Side-effects are undesirable effects relating to drug or other medical treatments.
All drugs and medical treatments have side-effects, some more than others. When it comes to cancer, the aim is to make the treatment potent enough to kill the cancer cell (maximising efficacy) while reducing the damage caused to healthy cells or organs (minimising toxicity).
The side-effects of cancer treatments are generally well understood as treatments are rigorously tested before being approved for use in a series of clinical trials. It takes on average 12 years and anything from $US 500 million to $US 2 billion to bring a promising new drug to market. Even after a trial officially ends (which can take many years in the case of anti-cancer drugs or radiation techniques), and a treatment or technique has been approved for use, pharmaceutical companies and international research groups continue to monitor treatments for any new or unusual side-effects that may occur in routine clinical practice.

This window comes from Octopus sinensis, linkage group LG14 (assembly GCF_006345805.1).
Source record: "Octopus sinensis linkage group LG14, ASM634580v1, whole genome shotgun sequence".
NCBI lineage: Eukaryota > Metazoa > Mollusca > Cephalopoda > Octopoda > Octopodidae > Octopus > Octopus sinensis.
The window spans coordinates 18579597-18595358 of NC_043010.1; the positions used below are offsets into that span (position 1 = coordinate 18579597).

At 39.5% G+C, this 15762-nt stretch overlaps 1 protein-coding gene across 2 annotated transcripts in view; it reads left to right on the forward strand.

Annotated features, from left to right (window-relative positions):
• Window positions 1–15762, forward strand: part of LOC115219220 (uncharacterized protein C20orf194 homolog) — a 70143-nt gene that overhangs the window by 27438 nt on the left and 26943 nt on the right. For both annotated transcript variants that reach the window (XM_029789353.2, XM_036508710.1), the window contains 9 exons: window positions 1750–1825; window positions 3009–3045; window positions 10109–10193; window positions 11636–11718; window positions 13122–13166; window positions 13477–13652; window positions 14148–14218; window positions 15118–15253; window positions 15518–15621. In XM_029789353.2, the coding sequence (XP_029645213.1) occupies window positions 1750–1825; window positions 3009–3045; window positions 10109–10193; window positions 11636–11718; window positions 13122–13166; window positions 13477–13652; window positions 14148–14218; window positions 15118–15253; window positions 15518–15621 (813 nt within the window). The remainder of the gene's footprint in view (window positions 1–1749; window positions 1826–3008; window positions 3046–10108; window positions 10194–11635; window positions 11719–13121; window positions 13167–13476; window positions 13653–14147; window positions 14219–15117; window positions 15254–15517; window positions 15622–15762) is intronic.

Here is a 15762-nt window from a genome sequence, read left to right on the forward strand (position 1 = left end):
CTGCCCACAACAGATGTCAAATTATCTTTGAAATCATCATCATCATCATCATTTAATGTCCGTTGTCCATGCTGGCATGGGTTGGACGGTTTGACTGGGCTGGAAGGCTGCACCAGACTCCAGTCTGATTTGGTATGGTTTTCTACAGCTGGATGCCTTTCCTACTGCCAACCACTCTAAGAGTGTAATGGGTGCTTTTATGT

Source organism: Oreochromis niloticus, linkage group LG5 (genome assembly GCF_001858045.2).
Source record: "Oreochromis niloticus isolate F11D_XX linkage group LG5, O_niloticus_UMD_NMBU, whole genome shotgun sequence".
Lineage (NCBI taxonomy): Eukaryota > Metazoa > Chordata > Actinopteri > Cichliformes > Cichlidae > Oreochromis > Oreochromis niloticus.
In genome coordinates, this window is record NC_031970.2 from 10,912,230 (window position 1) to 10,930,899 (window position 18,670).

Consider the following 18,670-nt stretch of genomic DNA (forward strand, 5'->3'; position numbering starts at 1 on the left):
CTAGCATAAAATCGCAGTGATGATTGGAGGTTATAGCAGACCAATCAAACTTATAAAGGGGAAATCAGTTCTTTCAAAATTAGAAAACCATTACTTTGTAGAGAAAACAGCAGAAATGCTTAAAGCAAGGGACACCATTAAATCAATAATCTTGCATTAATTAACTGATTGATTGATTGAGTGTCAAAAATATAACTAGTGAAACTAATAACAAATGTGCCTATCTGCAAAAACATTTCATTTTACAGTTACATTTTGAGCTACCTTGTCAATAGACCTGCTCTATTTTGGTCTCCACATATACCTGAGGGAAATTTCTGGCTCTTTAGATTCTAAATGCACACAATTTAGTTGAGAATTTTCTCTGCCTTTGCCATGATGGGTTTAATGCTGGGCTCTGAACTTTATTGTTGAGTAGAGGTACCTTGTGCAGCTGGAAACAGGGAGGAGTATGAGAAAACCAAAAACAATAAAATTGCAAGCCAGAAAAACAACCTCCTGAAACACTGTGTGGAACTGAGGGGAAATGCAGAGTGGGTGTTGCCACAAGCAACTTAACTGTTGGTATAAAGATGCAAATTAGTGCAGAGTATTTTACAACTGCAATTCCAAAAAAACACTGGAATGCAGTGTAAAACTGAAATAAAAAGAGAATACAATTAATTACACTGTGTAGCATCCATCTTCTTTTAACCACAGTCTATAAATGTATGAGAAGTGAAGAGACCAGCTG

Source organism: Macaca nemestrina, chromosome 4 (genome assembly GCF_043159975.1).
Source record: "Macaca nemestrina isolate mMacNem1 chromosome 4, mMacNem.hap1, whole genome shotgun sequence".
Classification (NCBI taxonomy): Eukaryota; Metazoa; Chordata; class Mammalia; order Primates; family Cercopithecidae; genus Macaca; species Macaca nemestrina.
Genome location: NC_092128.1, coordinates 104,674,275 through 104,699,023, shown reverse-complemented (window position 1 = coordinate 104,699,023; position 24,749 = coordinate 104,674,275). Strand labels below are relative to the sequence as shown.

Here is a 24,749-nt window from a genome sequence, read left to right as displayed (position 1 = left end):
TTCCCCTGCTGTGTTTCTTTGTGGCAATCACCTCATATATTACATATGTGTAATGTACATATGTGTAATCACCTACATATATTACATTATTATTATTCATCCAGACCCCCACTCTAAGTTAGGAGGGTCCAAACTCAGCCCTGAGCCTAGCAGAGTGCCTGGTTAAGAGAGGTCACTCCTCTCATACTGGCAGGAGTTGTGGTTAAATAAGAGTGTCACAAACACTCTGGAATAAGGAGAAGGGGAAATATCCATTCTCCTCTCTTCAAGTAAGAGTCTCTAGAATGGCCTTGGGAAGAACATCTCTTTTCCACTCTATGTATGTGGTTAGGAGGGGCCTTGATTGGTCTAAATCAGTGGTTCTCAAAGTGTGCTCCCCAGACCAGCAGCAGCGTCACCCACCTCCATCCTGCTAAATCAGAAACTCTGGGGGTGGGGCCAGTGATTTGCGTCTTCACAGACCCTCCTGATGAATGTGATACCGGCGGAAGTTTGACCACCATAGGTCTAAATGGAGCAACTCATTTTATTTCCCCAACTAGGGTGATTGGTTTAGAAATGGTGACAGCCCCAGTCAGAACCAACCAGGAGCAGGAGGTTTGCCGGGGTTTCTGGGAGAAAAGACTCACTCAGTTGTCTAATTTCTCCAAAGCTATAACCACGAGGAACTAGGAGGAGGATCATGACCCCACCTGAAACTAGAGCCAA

While the side-effect profiles of cancer drugs and radiation techniques are generally very well-known and predictable, the degree of a given side-effect may vary across the population. People are unique, so two people receiving the same treatment may have different experiences.
Oncologists are highly experienced at managing side-effects and at tailoring the dose of a treatment to the individual. For example, the dose of most chemotherapy or targeted therapies is usually based on the weight or body surface area of a person. Patients, such as the very elderly or those with reduced liver function, may need their dose adjusted according to the drugs’ dosing guidelines.
Medicines or other treatments, which prevent or reduce the severity of side-effects, have also made significant progress in recent times. There are now, for example, far better treatments available for nausea or vomiting, or drugs which assist the body’s neutrophils (white blood cells – important to control infection) to recover more rapidly.
Your nurse and doctor will discuss the potential side-effects of your planned treatment(s) and explain what to do should you experience them. Remember, no two people are the same. Some people experience more side-effects than others and some find the entire treatment process much easier than expected. It you do experience a side-effect and are at all concerned, it’s important that you contact your nurse and follow their instructions. Some situations may also require immediate medical attention.